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PropheticEdge

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  1. [quote name='Benholio' timestamp='1327591814' post='4906441'] Thanks guys, checking out Darkfall Online and ATITD! [/quote] ATITD is a goldmine for unorthadox, complex crafting systems and I heartily second its recommendation. I'll temper jbadam's point with my own take on doing something strange with equipment augmentation. A system like this, an upgrade system, crafting system, whatever, should exist to reinforce you game's core mechanics. Some games make really elegant combat their big thing, and really hone on in that aspect of the design. In order to keep it pure, things like crafting are left simple such that they support the combat. I don't think there's anything wrong with making a crafting system with deeper mechanics. In fact, I think it could be rather interesting. Just be sure that it jives with your design's overall sense of purpose. If it ends up being a confusing or clunky mechanic, it will hurt things. Onto the difficulty issue (some players may or may not get it), I'll suggest you take a look at this article. http://www.gamasutra.com/view/feature/6531/darwinian_difficulty_how_throwing_.php I really like the points in it. I'd puzzled over WHY people liked Demon Souls so much 'till my puzzler was sore, or perhaps more specifically, how such a difficult game was made with it also being highly enjoyable. I think your augmentation system, if it is a deep mechanic that people will have to learn , might benefit from a Darwinian curve. Meaning, don't let the player get by without understanding how the augmentation system works. Make it a requirement for progress at the very start of the game, and force them to learn it. Facilitate the learning, though, and make sure the system is fair and transparent to the user, but don't let them progress past level 1/the tutorial without really understanding how the system works. This way you can really bring that mechanic into the fold for your game and make it significant. It will make it easier to balance since you can assume the player is using the mechanic efficiently, so you don't have to worry about players that are kind of muddling through the game without knowledge of the augmentation system. If you let players do that, you run the risk of them hitting a point where they can't progress due to the game suddenly demanding that they know what they're doing with the augmentation system. It's harder for them to learn at this point (because they think they've been doing the right thing all along), and will get them very frustrated.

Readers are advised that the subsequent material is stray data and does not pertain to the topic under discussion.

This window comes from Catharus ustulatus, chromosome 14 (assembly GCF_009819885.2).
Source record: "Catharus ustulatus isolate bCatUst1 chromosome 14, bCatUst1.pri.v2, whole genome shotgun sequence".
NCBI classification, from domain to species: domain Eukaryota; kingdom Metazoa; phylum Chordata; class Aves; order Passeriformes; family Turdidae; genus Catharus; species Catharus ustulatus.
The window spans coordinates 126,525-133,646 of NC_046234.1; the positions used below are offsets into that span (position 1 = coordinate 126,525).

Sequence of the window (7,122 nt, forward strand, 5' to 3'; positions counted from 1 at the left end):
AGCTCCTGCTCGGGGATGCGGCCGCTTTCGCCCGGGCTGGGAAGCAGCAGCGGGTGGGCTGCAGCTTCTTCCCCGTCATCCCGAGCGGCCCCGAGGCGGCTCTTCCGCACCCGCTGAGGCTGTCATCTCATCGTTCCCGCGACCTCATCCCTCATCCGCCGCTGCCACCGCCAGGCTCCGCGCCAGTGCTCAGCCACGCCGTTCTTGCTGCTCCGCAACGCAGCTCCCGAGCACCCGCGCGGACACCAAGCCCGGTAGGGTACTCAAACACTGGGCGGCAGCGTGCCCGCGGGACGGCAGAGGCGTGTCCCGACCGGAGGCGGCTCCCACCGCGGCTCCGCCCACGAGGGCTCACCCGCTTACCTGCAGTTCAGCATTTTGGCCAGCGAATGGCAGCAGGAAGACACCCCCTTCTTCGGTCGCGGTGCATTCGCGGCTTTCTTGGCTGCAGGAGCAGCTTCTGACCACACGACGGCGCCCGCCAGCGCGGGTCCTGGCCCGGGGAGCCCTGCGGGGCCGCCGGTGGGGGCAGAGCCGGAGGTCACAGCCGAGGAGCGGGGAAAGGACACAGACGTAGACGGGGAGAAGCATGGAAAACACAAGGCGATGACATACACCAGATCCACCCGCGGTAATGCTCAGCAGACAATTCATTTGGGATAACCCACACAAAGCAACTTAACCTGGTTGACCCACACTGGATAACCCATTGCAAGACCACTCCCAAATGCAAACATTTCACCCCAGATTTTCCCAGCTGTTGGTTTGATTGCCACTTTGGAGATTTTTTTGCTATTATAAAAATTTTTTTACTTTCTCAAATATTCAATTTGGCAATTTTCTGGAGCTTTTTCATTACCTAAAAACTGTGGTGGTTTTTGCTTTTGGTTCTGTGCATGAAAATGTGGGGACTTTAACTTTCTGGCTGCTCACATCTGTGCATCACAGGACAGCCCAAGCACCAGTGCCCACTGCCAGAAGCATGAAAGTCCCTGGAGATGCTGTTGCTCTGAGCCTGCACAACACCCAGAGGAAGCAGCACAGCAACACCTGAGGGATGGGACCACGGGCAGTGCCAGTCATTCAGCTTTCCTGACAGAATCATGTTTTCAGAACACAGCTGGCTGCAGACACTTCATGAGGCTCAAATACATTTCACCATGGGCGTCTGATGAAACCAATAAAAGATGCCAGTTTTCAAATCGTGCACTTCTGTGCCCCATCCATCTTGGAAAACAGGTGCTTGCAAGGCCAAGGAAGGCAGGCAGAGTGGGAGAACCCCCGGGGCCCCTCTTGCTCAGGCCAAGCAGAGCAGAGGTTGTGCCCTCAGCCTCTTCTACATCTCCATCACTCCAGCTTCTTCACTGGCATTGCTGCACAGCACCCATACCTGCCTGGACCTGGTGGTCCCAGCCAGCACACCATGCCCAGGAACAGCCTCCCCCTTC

2. I would say yes, have acceleration and deceleration as you're moving through water. You can make a fairly reasonable fluid resistance formula without a huge amount of trouble. You should consider giving the player the ability to do something to slow themselves down. For instance, think about when you're swimming in a pool. What do you do when you want to slow down? 1) Increase the surface area of your body perpendicular to the direction of motion to increase your drag. 2) Paddle your arms and legs in the opposite direction of motion. If you give the player the ability to apply some sort of braking force, then they can choose to stop reasonably fast or enjoy the floaty feel of being in water.
  3. [quote name='sam_hughes' timestamp='1317704009' post='4868854'] Except for the problem of too many layers of indirection. [/quote] Nah, just abstract it behind a clean API that hides the complexity of the indirection.
  4. [quote name='Acharis' timestamp='1317682563' post='4868741'] Hmmm, I was rather attached to the full numbers idea (like: an iron mine produce 5 iron), but I guess I could live with the efficiency being fixed point value I wonder how to write it on the interface, "coal mine produces up to 5 [b]tons of[/b] coal depending on the number of coal mines"? Or maybe write no numbers at all "coal mine produces coal"? BTW, it's nice that someone here has heard about Red Dragon. [/quote] Now you can have fractions without anyone batting an eye.